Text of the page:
Tuesday, 14 April 2009

storing zeds for future use

By now I hoped to have at least 15 seconds filmed.

I have 0 seconds.

I had the studio booked last week from Monday to Thursday, 10am-5pm, before uni shut for Easter, and I managed to film 10 seconds of test animation. Monday I was completely confident but I hadn't had the chance to test the puppets out fully before starting, so Monday was for doing that and setting up the lighting. Lights about 2 hours to do leaving me all afternoon for testing. I did about 12 frames before both of their heads fell off. The problem was that the polystyrene wasn't solid enough to support the glued in pieces of K&S, so as I turned the heads the polystyrene was breaking away. I went home about 3pm, optimistic about the next day when I would've fixed the heads and could start filming.

I unpicked the stitching of the necks and performed what felt like keyhole surgery on the heads. I used Milliput, an epoxy putty, to cement the K&S into the polystyrene and left it over night. In the morning I was pleased to find that it had worked, the heads turned well, but I decided to perform thorough tests before sewing the puppets back together.

I thought about putting them through extreme conditions just to make sure. Giving them to my dog to play with? Strapping them to the roof of my car (in a seated position) and doing a few miles on the motorway? Putting them in the tumble dryer (with a sheet of Bounce to mask the perfume smell while I'm at it)? As I thought about it I twisted and turned Righty's head which proceeded to come loose. That meant my Tuesday would not be spent filming but attempting to make the heads secure. In hindsight I should've left the Milliput longer to dry, the instructions say 24 hours to be completely dry, and I gave it about 16 hours. I did still believe that the Milliput would work so I spent the morning digging out polystyrene and squishing in Milliput.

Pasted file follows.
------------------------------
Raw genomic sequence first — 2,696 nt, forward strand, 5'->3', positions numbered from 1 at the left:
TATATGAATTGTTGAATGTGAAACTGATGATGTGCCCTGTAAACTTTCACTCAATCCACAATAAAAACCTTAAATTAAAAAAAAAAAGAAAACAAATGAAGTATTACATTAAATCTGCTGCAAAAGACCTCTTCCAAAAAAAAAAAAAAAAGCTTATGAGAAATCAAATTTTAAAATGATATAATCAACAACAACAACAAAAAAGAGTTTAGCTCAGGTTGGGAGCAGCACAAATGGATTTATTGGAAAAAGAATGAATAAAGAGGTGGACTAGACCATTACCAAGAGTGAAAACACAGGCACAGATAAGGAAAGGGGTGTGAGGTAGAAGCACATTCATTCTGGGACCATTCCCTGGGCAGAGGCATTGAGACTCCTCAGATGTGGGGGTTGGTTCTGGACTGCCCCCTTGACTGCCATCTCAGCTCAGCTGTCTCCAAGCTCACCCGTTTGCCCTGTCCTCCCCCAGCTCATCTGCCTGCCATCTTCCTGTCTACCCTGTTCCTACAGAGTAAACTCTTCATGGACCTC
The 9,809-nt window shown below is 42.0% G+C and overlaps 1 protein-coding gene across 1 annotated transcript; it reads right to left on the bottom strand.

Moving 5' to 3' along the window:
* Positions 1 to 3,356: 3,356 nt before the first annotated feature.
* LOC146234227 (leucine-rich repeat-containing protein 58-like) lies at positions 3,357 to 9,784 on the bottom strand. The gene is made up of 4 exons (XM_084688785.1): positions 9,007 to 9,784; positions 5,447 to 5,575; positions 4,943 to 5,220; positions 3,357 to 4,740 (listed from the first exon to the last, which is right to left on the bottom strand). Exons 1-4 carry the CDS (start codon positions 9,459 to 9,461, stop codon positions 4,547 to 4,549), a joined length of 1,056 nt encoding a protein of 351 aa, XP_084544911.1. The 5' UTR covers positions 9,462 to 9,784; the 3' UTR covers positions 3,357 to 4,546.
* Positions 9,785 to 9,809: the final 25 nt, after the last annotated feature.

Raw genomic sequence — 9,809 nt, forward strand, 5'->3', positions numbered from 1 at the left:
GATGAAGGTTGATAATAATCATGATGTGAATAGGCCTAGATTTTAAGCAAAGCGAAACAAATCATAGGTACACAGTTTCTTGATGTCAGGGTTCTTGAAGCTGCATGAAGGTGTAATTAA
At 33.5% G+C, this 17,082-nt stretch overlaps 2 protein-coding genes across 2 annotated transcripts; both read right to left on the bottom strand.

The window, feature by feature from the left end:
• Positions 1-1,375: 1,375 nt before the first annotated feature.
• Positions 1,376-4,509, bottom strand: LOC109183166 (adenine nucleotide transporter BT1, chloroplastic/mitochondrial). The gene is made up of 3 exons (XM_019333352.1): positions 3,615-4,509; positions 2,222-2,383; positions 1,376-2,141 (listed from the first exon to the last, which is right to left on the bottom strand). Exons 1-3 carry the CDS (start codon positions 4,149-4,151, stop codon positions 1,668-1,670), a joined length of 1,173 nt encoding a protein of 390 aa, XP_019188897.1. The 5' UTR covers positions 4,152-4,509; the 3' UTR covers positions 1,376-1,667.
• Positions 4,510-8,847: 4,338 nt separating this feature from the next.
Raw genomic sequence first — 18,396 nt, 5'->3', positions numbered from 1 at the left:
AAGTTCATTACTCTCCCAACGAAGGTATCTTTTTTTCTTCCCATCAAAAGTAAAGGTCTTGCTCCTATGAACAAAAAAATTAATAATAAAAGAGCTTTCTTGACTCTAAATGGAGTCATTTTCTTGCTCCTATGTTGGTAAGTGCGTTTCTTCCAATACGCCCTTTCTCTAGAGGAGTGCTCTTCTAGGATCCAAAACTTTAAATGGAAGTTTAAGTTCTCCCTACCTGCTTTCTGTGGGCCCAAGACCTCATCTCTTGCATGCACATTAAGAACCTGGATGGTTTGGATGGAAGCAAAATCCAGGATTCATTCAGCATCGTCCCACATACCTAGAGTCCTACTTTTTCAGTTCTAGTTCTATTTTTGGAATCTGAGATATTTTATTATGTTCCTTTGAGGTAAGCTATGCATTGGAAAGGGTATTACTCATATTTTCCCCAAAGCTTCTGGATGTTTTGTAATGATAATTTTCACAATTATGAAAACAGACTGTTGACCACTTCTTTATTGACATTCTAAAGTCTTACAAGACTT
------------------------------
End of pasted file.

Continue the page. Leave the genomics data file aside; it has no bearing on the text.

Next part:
They were done by noon so that I could give them 24 hours to dry and still have a few hours the next day to get animating. I was starting to feel less optimistic about what I could get done in a day and a half. This also tied in to the doubts I had about the background I was using. It wasn't working as I thought it would and it would have been difficult to match up for the next filming session in 2 weeks time. I decided it best to use the day and a half filming for testing, using a very simple background, to see how much I could get done in the time I had left and get an indication of how long the shoot would take. I would then work out how much sleep I would be losing and start storing it up in preparation.
So this is how I ended Wednesday. I managed 3 seconds in 4 hours. The heads were functioning well. Problems were with tie downs. I had magnets which I tried first, just because they saved a little time and also meant less post-production without holes in the set. I think the wool was too thick for them to function properly and the feet tended to swivel too much. So I switched to threaded rods, which worked great but were hard to fix to the feet through the wool soles.

The idea of moving the eyes around the face was working. I was using plasticine to make eyelids when I needed them but it left a residue on the enamel of the eye and so they became less shiny. I'm going to see about making replacement eyes if the shop has enough of the buttons left. If not I'll try making replacement eyelids. Putting screws on the back made the eyes quite secure but when I unscrewed them the screws caught in the wool and pulled it a bit. I'm considering switching to pins or small nails instead.
Thursday I managed 7 seconds. It wasn't great animation but I got a feel for the limitations of the puppets. One of Lefty's hips became loose and refused to tighten, which is why she has all her weight on one hip in the picture above. Righty's head became loose again too so he'll need another operation soon. Other than that it was great to get in to a studio again and just get lost in animating. I look forward to starting properly in 2 weeks.

For the testing I averaged 1 second of animation an hour so it follows that I'll be able to shoot the film in 90 hours. However, once the string shows up each frame will take longer and I want to have better quality performance than achieved in the test so I'll double that to 180 hours. That's 1 frame every 5 minutes which is plenty as I'm working on 2's (2 frames for 1 picture), so it's really 10 minutes per movement. I have the studio booked for 18 days, including the weekends so that's 10 hours of animation per day, which is quite reasonable and doesn't cost me any sleep.

But, I left booking the studio until the last minute so officially I have 8 days before the project deadline, which works out to 22.5 hours animating per day and 1.5 hours sleep. That would involve storing 48 hours worth of zzZZs over the next 2 weeks.

Hmm...the film won't be finished for the deadline but it will definitely be finished before my studio time runs out. Who'd have thought maths could be comforting?